Fantasy Fishing: Gonna need bigger livewells

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James Overstreet

Lee Livesay will be heading back to his home lake after a Top 10 finish at the Sabine River.

Halfway through the Day 1 weigh-in at the 2008 Bassmaster Elite Series event on Falcon, Tournament Director Trip Weldon made an announcement: “If it’s not at least 10 pounds, don’t bother asking to weigh it for big fish.”

The upcoming Guaranteed Rate Bassmaster Elite at Lake Fork may not make 10-pounders afterthoughts, and it may not take 130-plus pounds to win — although that’s clearly possible if the stars line up correctly. It may not even produce a Century Club belt, but again, no one will be surprised if B.A.S.S. staff has to commission a few extras before the event is over. 

One of the world’s best-known and most-fished trophy lakes is not going to make it easy on the field. No one is going to stumble onto the winning bag. Don’t expect finesse tactics to play a major role. Instead, when picking your team, look to anglers who can catch big weights at “oddball” times of year — when the fish are done spawning, but not truly in a summertime mode. They’ll be moving, they may act funny, but there should be some decent schools to exploit. The angler who stakes a claim and can adjust with them will earn the big blue trophy. Here are my five giant-killers: 

BUCKET A: LIVESAY

My pick: In a group that includes last year’s runaway winner Patrick Walters, all-everything Brandon Palaniuk and current Bassmaster Angler of the Year leader Seth Feider, I’m going with the local hammer Lee Livesay. Fork was not particularly kind to him in 2019, but last year he finished seventh. If Mother Nature throws the Elites a curveball, he may have more knowledge than anyone else about which way to turn to transform a disadvantage into an advantage.

Solid backup: Brock Mosley has back-to-back runner up finishes, three straight Top 10s and four Top 10s in the last five, including an eighth-place finish last year at Fork. Still, almost no one is talking about him in the context of AOY. We all should be doing so for the foreseeable future.

BUCKET B: HANSELMAN

My pick: Texas is a big state, and it takes Del Rio’s Ray Hanselman longer to drive to Fork than many of the pros in states like Arkansas, Mississippi and Louisiana, but being a Texas angler is as much a state of mind as it is a matter of geography. Hanselman knows how to rope in the bigs. Even though he’s twice finished in the forties in B.A.S.S. competition on Fork, he could blow away the field this week without surprising in-the-know fans and anglers.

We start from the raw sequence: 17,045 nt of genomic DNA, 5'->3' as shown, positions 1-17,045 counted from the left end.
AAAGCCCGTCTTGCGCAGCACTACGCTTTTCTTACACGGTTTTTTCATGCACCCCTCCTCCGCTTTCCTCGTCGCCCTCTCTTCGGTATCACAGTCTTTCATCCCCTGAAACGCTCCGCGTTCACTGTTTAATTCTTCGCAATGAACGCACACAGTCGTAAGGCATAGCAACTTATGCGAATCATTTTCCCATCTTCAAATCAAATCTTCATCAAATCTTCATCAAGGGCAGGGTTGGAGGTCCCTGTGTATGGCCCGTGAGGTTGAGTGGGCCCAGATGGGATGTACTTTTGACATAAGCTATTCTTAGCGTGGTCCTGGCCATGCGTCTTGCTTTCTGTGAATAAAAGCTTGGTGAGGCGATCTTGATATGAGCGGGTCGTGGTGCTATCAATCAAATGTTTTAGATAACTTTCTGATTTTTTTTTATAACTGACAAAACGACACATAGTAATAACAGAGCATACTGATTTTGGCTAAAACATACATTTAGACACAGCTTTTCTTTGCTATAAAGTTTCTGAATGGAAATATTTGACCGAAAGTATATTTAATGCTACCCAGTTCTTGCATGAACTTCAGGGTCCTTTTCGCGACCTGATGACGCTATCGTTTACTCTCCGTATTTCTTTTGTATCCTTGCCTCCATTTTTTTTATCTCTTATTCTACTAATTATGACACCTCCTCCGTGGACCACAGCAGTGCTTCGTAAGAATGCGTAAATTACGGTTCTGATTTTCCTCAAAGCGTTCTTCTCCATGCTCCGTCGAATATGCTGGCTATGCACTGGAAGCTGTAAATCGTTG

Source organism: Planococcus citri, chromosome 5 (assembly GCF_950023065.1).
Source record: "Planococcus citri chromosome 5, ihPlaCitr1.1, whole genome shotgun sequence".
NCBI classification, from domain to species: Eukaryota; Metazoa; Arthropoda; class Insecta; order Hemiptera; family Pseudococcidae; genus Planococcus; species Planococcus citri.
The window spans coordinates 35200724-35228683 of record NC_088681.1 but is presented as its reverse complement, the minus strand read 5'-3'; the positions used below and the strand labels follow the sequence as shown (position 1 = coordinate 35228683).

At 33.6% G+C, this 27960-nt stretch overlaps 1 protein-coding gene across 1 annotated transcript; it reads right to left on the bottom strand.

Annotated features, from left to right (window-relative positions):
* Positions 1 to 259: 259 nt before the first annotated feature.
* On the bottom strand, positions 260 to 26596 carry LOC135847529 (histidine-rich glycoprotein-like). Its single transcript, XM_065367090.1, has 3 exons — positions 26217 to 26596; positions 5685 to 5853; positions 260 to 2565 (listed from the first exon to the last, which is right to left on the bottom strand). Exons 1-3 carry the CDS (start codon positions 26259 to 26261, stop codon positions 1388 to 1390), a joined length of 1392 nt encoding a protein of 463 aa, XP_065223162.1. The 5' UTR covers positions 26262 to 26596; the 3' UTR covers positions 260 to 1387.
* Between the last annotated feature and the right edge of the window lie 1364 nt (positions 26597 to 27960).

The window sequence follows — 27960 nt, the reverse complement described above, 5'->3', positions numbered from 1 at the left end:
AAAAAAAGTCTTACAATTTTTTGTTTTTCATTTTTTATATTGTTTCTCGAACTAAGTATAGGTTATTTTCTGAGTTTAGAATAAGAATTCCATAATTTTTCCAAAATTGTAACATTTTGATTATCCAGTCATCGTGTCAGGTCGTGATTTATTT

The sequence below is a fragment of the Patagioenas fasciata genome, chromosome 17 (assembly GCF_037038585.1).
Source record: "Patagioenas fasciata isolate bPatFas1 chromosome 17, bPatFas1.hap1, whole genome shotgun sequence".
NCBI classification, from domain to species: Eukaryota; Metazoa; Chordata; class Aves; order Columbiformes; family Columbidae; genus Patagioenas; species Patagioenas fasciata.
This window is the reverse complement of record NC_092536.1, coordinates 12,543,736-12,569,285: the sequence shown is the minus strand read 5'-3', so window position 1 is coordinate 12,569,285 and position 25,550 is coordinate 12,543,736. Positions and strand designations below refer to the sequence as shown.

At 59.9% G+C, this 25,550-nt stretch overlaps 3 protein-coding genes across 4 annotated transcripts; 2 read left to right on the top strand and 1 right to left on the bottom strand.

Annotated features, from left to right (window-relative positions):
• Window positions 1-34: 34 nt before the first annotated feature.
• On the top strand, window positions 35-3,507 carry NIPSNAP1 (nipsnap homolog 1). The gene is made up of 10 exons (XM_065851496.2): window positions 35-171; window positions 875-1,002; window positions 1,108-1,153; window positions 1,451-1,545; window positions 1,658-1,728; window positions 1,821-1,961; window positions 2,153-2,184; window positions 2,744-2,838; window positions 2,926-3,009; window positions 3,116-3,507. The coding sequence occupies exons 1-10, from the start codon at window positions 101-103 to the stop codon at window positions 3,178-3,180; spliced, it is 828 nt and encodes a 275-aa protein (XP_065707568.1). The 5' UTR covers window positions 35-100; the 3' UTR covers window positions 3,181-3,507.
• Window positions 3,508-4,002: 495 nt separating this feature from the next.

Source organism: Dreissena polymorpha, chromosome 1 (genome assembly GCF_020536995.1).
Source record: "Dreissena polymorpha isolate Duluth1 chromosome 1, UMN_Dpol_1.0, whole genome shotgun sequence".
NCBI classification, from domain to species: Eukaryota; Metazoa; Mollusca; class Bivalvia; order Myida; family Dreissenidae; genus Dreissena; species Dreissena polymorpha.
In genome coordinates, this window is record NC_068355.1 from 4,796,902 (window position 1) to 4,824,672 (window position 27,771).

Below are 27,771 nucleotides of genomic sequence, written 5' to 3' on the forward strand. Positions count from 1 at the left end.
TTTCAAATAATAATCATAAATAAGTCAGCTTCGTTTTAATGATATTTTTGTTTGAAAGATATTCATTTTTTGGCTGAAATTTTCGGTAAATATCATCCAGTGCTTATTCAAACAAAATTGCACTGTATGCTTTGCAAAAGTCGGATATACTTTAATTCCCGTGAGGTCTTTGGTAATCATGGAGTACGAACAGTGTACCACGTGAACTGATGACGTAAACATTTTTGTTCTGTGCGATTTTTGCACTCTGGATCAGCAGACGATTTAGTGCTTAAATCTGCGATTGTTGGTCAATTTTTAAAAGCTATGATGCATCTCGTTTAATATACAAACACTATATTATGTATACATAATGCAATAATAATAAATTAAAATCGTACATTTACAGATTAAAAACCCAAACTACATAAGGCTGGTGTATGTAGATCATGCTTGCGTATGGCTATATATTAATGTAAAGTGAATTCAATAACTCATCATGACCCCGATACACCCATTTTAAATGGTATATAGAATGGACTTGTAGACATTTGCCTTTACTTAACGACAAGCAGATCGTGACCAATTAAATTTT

Solid backup: Buddy Gross was 14th last year at Fork, and this is a time of year and style of fishing where he excels. It’s not that some fish won’t be caught shallow, but rather that he’s likely to find a consistent and reliable population of offshore specimens.

BUCKET C: COMBS

My pick: I know that his ownership percentage will likely be through the roof, but that’s because it should be — Keith Combs is the closest thing to a steel trap lock we’ll have at Fork. The proof is in the past results, and while he could stumble, it’s unlikely. But if it wasn’t for the dominant performance by Walters last year, Combs would have added another blue trophy to his collection.

Solid backup: Brad Whatley was fifth at Fork last year, and if he’s going to climb back inside the Classic cut, he’ll need to get healthy on some home-state cooking.

BUCKET D: PIPKENS

My pick: While most of us understandably think of Chad Pipkens as a smallmouth guy and haircare specialist, he’s found something he likes at Fork – he was eighth there in 2019 and 18th last year.

Solid backup: Todd Auten has been middle-of-the-pack the last two years at Fork, but he’s one of those anglers who cracks a Top 10 now and then, and not on any one type of water. That makes him dangerous, especially in Bucket D.

BUCKET E: GLEASON

My pick: Darold Gleason’s nascent Elite career hasn’t progressed the way he wanted, with three straight missed cuts, but he has too much experience on big fish waters in and near East Texas to miss out at Fork. If he’s going to get his 2021 campaign back on track, this is where he has to do it, and that makes him a good bet, especially in the struggling Bucket E.

Solid backup: Which Garrett Paquette will show up this week, the one who finished 80th last year at Fork or the 2019 runner-up? If it’s the latter, he could make a lot of people who grab him in this devalued bucket quite happy.

Drain the Lake

The conspiracy theorist deep inside me suspects that the new Mercury Bassmaster Drain the Lake Challenge is some sort of cosmic practical joke on my struggling Fantasy Fishing campaign. Is it a chance for me to excel, or might “DTL” stand for “destined to lose” instead? I’m sure that the quants among you are crunching the numbers, but I’m going to bet that the emphasis and increased value on picking winners will make a huge difference. Nevertheless, there are a few anglers I’d like to pick — like Brandon Palaniuk, Feider and the Johnstons — who I’m going to do my best to save for the northern derbies. With that in mind, in no particular order, here are my eight picks:

  • Keith Combs
  • Lee Livesay
  • Brad Whatley
  • Stetson Blaylock    
  • Jason Christie
  • Clark Wendlandt
  • John Crews
  • Greg Hackney